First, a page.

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Film Study: Five takeaways from the Bears’ 16-14 victory vs. Cardinals

Quarterback Mitch Trubisky made some good throws in the Bears’ 16-14 victory Sunday against the Cardinals.

His touch, accuracy and arm strength were on display on a 25-yard completion to tight end Trey Burton and on a 39-yarder to receiver Allen Robinson.

‘‘Those are the type of plays we need to continue going forward,’’ Trubisky said. ‘‘‘It sparks the offense and shifts the momentum.’’

But Trubisky’s missed throws are adding up, too. He knows he needs to be better.

Bears QB Mitch Trubisky throws a short pass against the Cardinals. | Jennifer Stewart/Getty Images

Bears QB Mitch Trubisky throws a short pass against the Cardinals. | Jennifer Stewart/Getty Images

That said, here are five takeaways after watching film of the Bears’ victory:

More misses from Mitch

Through the first three games, the Bears have averaged nearly 10 minutes more in time of possession than their opponents. But they’ve scored only four touchdowns on 30 possessions.

The Bears’ five-minute drive in the second quarter that ended with kicker Cody Parkey’s 20-yard field goal featured two missed throws by Trubisky that could have gone for touchdowns.

The first was another overthrow of receiver Taylor Gabriel on first-and-10 from the Cardinals’ 36. Similar to a miss last week against the Seahawks, Gabriel started in the right slot before crossing the defense and heading downfield.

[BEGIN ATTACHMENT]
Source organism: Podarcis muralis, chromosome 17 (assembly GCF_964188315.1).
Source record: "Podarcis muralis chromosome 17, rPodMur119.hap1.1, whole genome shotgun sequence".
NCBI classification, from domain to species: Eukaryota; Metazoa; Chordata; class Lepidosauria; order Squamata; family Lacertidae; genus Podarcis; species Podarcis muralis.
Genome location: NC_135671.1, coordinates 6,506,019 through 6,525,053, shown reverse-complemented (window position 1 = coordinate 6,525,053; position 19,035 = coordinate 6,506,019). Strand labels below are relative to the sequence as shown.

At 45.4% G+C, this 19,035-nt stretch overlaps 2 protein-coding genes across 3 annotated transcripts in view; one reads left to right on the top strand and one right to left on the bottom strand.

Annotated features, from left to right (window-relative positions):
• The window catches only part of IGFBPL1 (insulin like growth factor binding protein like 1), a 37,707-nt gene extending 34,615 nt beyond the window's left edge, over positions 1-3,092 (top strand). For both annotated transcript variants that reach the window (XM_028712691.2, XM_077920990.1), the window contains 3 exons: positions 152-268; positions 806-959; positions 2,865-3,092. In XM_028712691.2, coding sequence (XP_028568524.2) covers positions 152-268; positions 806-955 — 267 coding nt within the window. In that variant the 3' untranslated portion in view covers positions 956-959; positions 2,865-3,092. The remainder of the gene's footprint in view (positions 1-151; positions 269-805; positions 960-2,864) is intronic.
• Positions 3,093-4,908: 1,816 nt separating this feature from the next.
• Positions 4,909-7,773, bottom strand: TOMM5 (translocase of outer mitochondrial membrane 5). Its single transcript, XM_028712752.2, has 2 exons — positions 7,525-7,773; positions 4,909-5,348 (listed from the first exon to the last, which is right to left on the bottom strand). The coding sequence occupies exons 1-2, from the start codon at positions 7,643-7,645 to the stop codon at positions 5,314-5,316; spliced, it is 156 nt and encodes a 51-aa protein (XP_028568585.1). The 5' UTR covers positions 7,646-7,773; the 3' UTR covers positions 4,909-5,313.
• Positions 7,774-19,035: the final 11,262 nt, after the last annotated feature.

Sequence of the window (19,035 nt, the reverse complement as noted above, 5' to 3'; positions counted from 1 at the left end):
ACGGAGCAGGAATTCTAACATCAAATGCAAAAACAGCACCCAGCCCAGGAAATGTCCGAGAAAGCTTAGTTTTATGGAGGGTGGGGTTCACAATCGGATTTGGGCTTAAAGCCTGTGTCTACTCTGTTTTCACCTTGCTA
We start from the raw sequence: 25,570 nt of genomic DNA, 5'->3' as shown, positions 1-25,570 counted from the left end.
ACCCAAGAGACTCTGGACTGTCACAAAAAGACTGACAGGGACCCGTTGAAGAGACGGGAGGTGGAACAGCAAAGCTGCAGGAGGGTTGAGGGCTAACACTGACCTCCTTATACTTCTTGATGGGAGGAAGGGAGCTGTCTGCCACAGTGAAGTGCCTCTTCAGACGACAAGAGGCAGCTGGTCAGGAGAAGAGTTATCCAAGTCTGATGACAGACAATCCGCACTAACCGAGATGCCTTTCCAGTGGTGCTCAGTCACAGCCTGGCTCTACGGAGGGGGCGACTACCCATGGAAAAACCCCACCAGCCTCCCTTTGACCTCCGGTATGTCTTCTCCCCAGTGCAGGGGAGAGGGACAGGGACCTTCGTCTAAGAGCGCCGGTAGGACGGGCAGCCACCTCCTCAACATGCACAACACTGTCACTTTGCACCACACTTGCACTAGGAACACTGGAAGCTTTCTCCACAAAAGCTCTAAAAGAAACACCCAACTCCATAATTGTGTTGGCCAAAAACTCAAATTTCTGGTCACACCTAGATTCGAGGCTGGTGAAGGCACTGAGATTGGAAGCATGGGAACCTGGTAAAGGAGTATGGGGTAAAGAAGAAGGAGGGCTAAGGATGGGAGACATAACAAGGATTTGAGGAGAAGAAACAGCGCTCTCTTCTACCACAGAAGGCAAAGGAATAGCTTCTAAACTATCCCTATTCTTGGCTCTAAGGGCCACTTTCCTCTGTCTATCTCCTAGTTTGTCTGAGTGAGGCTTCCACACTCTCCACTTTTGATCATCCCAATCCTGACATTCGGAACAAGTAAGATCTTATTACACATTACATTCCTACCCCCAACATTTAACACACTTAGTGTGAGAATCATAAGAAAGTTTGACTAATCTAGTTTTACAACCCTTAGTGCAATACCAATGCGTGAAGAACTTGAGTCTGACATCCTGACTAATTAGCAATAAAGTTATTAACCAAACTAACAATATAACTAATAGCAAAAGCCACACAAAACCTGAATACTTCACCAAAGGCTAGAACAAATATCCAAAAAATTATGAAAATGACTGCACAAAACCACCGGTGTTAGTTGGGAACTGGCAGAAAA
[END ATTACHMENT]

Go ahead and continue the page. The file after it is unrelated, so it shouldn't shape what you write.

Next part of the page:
Gabriel wasn’t as wide-open as he was last week — Cardinals cornerback Jamar Taylor chased him in coverage — but a better throw by Trubisky would have resulted in a touchdown.

Two plays later, Trubisky had Robinson open on a post route on first-and-10 from the Cardinals’ 21, but he threw off his back foot. Coach Matt Nagy said pressure affected Trubisky’s timing. Defensive end Markus Golden was penalized for roughing the passer.

‘‘A little off here or there,’’ Trubisky said. ‘‘They’ll drop sooner or later. I promise.’’

It starts with fine-tuning his mechanics and finding a rhythm on such plays. Trubisky also overthrew Robinson on a fade on the goal line and underthrew him on a deep ball down the left sideline. Robinson had single coverage on both plays.

Playing from behind

Trubisky has completed 69.2 percent of his passes this season. But according to the NFL’s ‘‘Next Gen’’ statistics, 24 of his 72 completions have been made behind the line of scrimmage, including eight Sunday. Trubisky is averaging 3.7 yards through the air on his completed passes.

Some of those completions are shovel passes, but Nagy’s heavy use of quick-receiver screens stands out. Such plays can be viewed as an extension of the running game, but the Bears’ receivers have struggled to maintain their blocks.

On second-and-10 in the first quarter, Cardinals safety Budda Baker blew up Robinson’s block to tackle Gabriel for a three-yard gain.

Early in the second quarter, Kevin White was called for a block in the back on a screen to fellow receiver Anthony Miller, who gained four yards.